The Porsche Mission E will move to production from concept, the company says in a press release. The new model would be Porsche’s first all-electric car, marking a major milestone in the company’s history. Volkswagen Group, Porsche’s parent company, is looking to smooth over its enormous diesel emissions scandal, and committing to building a hugely popular electric car is one way to divert attention.
Statement About The Future Of Porsche Brand
Dr. Wolfgang Porsche, Chairman of the Supervisory Board of Porsche AG: “With Mission E, we are making a clear statement about the future of the brand. Even in a greatly changing motoring world.” Porsche plans to spend 1 billion Euros (approx. $760 million) to create the Mission E. The new model will create around 1,000 jobs at the company’s factory in Stuttgartt-Zuffenhausen, Germany The Porsche Mission E won’t be for sale for at least five years, however.
Porsche Mission E Specifications
The Mission E touts some impressive, albeit purported, stats. Porsche says that the 600-plus-horsepower sedan can do zero to 62 mph in less than 3.5 seconds, 310 miles of all-electric range, and the platform that vectors 600 horses to all four wheels. Those acceleration and power numbers may fall slightly short of the 762 horses and 2.8-second zero-to-60 sprint claimed by Tesla’s Ludicrous Mode, however. Still, the Mission E could cut a sub-eight-minute lap time on the Nürburgring Nordschleife.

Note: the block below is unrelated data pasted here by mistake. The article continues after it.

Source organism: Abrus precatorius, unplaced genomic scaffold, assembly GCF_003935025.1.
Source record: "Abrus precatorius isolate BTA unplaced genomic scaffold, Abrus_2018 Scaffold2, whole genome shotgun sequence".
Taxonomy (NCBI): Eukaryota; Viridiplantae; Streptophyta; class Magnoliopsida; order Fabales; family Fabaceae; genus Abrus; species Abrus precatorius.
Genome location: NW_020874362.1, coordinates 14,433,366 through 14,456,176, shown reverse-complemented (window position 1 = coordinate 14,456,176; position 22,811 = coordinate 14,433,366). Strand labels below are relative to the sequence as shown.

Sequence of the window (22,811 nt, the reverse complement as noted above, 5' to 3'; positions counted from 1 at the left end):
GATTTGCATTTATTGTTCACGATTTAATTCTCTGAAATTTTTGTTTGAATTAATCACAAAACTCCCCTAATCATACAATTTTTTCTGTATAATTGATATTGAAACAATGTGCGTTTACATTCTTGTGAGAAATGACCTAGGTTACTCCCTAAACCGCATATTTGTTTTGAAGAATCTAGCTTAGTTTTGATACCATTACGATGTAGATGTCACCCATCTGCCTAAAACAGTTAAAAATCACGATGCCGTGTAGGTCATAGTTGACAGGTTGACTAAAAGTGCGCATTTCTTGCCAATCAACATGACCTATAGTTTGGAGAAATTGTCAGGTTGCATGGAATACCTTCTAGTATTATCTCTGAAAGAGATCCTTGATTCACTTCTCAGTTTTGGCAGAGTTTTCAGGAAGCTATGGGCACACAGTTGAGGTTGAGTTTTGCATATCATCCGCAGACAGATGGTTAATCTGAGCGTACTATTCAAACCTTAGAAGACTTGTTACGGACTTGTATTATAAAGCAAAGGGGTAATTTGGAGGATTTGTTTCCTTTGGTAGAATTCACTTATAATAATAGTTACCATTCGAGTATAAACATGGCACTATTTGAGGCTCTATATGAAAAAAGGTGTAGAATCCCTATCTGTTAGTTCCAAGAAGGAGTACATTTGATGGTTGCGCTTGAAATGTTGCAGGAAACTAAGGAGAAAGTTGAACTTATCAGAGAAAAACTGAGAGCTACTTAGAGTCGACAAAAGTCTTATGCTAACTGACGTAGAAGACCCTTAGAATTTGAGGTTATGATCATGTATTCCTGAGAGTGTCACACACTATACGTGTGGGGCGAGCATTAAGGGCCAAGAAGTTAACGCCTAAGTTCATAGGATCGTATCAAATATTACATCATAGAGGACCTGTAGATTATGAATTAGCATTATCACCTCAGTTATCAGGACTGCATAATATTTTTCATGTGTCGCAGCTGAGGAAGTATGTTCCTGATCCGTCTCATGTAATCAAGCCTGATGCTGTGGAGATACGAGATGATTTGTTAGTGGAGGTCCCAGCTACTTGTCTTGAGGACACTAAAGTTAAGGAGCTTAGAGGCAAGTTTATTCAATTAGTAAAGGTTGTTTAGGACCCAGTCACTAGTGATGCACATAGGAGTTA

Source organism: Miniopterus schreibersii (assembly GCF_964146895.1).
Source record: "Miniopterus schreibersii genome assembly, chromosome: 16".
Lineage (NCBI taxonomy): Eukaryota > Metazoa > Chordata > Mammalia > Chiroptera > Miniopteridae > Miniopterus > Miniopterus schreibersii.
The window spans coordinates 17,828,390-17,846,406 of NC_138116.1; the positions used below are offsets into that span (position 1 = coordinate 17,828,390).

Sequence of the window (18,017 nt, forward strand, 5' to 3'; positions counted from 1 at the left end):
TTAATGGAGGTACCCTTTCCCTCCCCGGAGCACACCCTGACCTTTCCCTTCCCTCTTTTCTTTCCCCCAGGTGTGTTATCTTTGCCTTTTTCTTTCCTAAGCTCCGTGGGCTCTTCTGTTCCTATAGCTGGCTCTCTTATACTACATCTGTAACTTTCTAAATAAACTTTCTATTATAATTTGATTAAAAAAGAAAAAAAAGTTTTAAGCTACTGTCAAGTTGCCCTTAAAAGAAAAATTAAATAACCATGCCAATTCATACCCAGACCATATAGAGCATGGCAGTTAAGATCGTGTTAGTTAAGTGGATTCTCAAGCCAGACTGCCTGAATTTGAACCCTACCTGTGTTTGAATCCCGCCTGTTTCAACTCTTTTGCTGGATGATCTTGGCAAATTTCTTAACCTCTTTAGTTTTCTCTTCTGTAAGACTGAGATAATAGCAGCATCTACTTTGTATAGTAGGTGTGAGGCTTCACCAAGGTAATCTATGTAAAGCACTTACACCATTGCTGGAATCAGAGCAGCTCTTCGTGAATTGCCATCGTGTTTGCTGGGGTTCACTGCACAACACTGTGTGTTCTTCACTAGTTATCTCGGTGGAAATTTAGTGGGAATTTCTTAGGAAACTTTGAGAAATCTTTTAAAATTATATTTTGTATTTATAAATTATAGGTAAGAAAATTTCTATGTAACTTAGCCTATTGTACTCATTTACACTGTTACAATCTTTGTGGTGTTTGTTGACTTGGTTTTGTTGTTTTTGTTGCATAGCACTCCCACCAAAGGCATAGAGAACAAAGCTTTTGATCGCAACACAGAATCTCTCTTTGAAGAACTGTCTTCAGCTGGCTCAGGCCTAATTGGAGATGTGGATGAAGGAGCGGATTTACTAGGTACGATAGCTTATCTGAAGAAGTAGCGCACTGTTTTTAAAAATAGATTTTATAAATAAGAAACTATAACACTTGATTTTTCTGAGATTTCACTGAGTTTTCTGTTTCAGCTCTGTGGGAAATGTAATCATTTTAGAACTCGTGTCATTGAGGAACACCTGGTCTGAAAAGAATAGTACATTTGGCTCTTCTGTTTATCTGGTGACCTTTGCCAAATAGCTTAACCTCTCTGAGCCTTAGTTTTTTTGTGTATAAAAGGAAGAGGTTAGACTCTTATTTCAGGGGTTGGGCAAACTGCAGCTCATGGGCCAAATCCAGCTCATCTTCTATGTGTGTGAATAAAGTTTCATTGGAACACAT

Porsche wants to hit Tesla where it hurts, though: the charging socket.
Specifically, the Mission E will recharge its battery to 80-percent full after just 15 minutes, providing around 250 miles of range. That handily beats Tesla’s Supercharger, which takes 30 minutes to add about 170 miles’ worth of juice.
The trick? Porsche’s system uses 800 volts, versus the 480 that come from a Supercharger plug (or the paltry 120 that powers your home appliances).
Porsche Mission E will use a lithium-ion battery—the same kind of battery Tesla is preparing to produce en-masse at its Gigafactory—that will be mounted in the car’s underbody between the front and rear axles. Porsche sends the pack’s power to front and rear permanently excited synchronous motors (PSMs).
Inside, the Mission E is futuristic. Porsche’s traditional five-gauge dashboard is rendered virtually in OLED. The gauge faces move in parallax to stay visible no matter the driver’s seating position. Touch-free gesture control operates the HVAC and entertainment systems. Cameras that feed displays in the bottom corners of the windshield replace side-view mirrors.
On the exterior, Mission E’s aluminum, steel, and carbon-fiber bodywork is low and lithe, with a roof height of less than 52 inches. This Porsche rolls on 21-inch wheels up front and 22s out back, and it has four-wheel steering.
Porsche didn’t give a price for a car that won’t be on the road until the end of the decade.
The Porsche Mission E is sleek, its fast, and it doesn’t necessarily look like an all-electric car. But the real question for Porsche is if the Mission E can successfully take on Tesla Motors, the current leader in electric car development.